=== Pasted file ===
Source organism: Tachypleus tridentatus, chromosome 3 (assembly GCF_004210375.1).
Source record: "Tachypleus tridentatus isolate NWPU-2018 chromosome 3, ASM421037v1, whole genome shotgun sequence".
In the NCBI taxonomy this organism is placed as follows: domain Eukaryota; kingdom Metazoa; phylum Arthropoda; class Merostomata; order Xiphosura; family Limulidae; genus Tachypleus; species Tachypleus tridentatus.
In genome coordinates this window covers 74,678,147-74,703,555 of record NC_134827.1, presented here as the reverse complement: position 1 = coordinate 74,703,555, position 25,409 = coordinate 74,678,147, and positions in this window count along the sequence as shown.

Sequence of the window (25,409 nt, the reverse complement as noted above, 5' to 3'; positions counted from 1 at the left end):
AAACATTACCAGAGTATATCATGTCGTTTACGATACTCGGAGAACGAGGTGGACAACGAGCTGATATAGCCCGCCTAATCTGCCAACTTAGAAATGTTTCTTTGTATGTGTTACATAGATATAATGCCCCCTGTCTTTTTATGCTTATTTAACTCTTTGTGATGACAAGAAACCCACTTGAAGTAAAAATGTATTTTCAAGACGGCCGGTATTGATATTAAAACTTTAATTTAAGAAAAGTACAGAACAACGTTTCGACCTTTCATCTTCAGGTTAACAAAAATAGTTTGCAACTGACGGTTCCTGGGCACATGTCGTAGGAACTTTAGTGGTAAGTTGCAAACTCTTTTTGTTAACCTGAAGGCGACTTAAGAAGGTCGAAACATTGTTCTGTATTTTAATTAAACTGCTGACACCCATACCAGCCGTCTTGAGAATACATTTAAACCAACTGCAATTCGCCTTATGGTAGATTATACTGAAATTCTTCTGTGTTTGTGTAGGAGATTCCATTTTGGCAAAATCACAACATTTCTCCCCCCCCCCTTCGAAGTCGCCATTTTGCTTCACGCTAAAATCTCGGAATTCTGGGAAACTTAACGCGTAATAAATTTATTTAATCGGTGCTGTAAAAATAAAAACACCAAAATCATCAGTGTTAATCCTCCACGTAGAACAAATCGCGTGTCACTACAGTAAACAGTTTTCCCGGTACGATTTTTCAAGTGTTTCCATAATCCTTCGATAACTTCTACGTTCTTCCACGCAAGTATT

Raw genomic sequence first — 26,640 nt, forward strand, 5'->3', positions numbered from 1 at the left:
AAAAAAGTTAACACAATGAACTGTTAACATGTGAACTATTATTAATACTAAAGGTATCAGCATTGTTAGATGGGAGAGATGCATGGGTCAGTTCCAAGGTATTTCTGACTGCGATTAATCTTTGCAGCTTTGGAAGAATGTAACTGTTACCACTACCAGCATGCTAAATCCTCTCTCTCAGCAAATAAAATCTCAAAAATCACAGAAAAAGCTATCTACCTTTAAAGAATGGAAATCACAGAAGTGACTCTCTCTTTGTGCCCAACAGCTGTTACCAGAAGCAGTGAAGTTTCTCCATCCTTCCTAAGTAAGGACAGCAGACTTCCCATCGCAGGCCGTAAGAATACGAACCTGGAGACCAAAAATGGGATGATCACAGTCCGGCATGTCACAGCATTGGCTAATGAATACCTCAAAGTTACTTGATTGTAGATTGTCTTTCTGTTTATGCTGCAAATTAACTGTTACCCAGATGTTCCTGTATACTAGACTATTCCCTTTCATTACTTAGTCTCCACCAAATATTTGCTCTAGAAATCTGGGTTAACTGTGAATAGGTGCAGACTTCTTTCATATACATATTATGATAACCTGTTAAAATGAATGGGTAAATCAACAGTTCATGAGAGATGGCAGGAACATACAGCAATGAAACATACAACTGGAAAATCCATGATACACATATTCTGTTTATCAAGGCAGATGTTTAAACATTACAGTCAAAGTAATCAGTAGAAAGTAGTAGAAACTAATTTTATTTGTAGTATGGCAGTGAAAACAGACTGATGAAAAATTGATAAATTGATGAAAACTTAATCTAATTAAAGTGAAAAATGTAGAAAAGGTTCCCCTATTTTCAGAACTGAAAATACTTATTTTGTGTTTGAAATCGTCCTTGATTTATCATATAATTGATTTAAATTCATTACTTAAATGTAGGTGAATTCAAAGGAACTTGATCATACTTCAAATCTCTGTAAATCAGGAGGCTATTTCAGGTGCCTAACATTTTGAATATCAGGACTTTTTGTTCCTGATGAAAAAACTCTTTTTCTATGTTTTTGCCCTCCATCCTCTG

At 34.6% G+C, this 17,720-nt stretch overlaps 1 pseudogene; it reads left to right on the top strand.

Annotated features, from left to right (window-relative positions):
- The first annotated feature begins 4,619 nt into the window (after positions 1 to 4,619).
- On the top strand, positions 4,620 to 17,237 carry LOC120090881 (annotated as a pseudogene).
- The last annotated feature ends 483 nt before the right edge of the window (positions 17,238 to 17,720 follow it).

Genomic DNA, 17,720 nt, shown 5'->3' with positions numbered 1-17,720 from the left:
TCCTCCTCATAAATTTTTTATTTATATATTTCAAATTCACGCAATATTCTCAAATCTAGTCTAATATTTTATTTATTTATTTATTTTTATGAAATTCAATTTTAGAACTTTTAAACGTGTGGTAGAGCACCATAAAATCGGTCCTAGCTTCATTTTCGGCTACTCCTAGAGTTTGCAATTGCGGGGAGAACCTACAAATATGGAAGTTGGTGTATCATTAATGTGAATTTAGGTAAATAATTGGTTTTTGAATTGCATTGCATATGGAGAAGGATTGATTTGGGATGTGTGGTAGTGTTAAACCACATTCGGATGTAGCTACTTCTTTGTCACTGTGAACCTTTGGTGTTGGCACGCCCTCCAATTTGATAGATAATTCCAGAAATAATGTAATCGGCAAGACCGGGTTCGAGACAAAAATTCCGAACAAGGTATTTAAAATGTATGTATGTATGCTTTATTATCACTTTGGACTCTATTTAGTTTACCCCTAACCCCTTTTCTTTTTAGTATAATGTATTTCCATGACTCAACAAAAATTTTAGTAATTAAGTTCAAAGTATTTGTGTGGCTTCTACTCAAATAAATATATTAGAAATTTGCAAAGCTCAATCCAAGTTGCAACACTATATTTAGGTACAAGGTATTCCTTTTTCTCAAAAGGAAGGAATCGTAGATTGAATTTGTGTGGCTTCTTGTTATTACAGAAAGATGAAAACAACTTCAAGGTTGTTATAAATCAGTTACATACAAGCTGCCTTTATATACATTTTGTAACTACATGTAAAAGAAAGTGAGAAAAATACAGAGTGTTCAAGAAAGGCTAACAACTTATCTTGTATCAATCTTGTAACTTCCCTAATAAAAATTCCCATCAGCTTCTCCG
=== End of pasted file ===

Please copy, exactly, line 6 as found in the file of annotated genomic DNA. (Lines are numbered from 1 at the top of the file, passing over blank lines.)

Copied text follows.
AAACATTACCAGAGTATATCATGTCGTTTACGATACTCGGAGAACGAGGTGGACAACGAGCTGATATAGCCCGCCTAATCTGCCAACTTAGAAATGTTTCTTTGTATGTGTTACATAGATATAATGCCCCCTGTCTTTTTATGCTTATTTAACTCTTTGTGATGACAAGAAACCCACTTGAAGTAAAAATGTATTTTCAAGACGGCCGGTATTGATATTAAAACTTTAATTTAAGAAAAGTACAGAACAACGTTTCGACCTTTCATCTTCAGGTTAACAAAAATAGTTTGCAACTGACGGTTCCTGGGCACATGTCGTAGGAACTTTAGTGGTAAGTTGCAAACTCTTTTTGTTAACCTGAAGGCGACTTAAGAAGGTCGAAACATTGTTCTGTATTTTAATTAAACTGCTGACACCCATACCAGCCGTCTTGAGAATACATTTAAACCAACTGCAATTCGCCTTATGGTAGATTATACTGAAATTCTTCTGTGTTTGTGTAGGAGATTCCATTTTGGCAAAATCACAACATTTCTCCCCCCCCCCTTCGAAGTCGCCATTTTGCTTCACGCTAAAATCTCGGAATTCTGGGAAACTTAACGCGTAATAAATTTATTTAATCGGTGCTGTAAAAATAAAAACACCAAAATCATCAGTGTTAATCCTCCACGTAGAACAAATCGCGTGTCACTACAGTAAACAGTTTTCCCGGTACGATTTTTCAAGTGTTTCCATAATCCTTCGATAACTTCTACGTTCTTCCACGCAAGTATT